shown that particle size is a major determinant of toxicity, whereas the chemical form of cadmium is relatively unimportant (Hirano et al. 1989a,b; Rusch et al. 1986). Similarly, oral-exposure studies of inorganic cadmium compounds have shown that absorption of the divalent ion (Cd2+) results from ingestion of all soluble salts and that uptake rates of free cadmium ions and those complexed with proteins are similar.

Except at very high exposures, absorbed cadmium is bound almost totally to the protein metallothionein. The cadmium-metallothionein complex is readily filtered by the glomerulus and is largely reabsorbed in the proximal tubules of the kidney (Foulkes 1978).

The toxic effects of cadmium in humans and animals are similar. The major toxic effects are acute and chronic inflammation of the respiratory tract, renal tubular effects, and lung cancer.

In general, respiratory effects occur after cadmium exposures that are usually seen only in occupational settings, and environmental exposures to cadmium are unlikely to result in acute or chronic respiratory disease. Whereas animal studies have shown that inhaled cadmium can cause lung cancer in rats (Takenaka et al. 1983; Oldiges et al. 1989), human data are less convincing. Thun et al. (1985) reported an exposure-response relationship between cumulative cadmium exposure and lung cancer. On the basis of those findings, EPA has classified cadmium as a group B1 (Probable) human carcinogen by inhalation; a unit risk4 of 1.8 × 10-3 per µg/m3 was calculated (EPA 1992b).

Human and animal data on the neurotoxicity of cadmium are sparse, but there is evidence that neurobehavioral changes appear in adults and children after exposures smaller than those causing renal effects (Marlowe et al. 1985; Struempler et al. 1985; Hart et al. 1989). Animal studies have found behavioral and structural nervous system changes after relatively small oral or parenteral cadmium exposures.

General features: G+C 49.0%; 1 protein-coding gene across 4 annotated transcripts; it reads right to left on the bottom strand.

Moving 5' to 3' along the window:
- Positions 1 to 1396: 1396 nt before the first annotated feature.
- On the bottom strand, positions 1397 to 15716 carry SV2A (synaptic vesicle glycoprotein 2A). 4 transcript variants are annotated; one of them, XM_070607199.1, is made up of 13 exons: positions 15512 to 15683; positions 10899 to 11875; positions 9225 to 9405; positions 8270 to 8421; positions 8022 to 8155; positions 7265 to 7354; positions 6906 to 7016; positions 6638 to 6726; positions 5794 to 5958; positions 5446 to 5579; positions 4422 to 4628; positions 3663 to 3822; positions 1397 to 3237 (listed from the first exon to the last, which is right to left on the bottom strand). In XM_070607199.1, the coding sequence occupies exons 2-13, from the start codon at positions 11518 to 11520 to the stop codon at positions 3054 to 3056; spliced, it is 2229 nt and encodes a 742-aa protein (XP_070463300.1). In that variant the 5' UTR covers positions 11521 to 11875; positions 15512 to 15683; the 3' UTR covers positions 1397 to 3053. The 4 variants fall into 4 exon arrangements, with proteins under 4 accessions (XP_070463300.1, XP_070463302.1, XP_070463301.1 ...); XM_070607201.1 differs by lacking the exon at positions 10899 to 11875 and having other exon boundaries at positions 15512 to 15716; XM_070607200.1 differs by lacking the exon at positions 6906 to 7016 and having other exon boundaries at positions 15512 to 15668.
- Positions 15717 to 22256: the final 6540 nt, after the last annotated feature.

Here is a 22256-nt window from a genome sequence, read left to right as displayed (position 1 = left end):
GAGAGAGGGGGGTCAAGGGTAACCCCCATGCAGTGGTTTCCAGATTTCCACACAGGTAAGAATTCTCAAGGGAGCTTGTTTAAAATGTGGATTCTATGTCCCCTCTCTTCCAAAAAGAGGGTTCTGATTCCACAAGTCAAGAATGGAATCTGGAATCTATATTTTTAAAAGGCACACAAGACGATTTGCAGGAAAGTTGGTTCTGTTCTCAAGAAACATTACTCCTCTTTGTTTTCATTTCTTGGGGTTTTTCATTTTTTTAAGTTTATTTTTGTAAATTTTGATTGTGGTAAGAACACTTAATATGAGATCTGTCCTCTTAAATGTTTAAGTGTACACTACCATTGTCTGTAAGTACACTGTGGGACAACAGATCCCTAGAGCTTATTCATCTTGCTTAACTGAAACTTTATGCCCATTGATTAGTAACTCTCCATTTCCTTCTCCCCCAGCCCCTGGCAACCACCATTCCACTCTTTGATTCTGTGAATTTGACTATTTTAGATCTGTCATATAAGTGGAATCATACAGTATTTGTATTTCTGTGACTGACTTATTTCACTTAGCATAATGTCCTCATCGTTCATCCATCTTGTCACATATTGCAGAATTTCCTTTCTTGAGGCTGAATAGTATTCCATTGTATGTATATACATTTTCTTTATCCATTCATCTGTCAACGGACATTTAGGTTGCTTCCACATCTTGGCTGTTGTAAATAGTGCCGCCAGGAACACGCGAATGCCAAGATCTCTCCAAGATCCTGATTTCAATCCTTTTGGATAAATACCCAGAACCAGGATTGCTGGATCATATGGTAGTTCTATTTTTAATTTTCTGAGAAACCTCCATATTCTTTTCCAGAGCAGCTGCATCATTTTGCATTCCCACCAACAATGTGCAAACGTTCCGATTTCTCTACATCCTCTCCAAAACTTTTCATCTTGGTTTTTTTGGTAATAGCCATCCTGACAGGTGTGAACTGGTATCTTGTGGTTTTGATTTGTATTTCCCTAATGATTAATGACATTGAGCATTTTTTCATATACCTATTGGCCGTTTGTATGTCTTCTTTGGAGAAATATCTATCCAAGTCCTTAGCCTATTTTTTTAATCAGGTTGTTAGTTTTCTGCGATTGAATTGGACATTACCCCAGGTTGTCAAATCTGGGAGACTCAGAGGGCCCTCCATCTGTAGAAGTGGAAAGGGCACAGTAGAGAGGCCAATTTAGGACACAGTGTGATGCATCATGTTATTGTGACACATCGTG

Other toxic effects include cardiovascular effects, hematologic changes, and gastrointestinal changes. These occur after very high exposures after which respiratory and renal changes are also prominent.

ATSDR has estimated inhalation cadmium exposures that pose minimal risk to humans (minimal-risk levels, MRLs) (1997a). An MRL is defined as an estimate of the greatest daily human exposure to a substance that is likely to be without an appreciable risk of noncancer adverse effects over a specified duration of exposure. On the basis of a no-observed-adverse-effects level (NOAEL) of 0.7 µg/m3 in a study of workers that reported a prevalence of proteinuria of 9% after a 30-year exposure at 23 µg/m3 (Jarup et al. 1988), ATSDR (1997a)


In its Integrated Risk Information System (IRIS), EPA defines inhalation “unit risk” as the upper- bound excess lifetime cancer risk estimated to result from continuous exposure to an agent at a concentration of 1 µg/m 3 in air.

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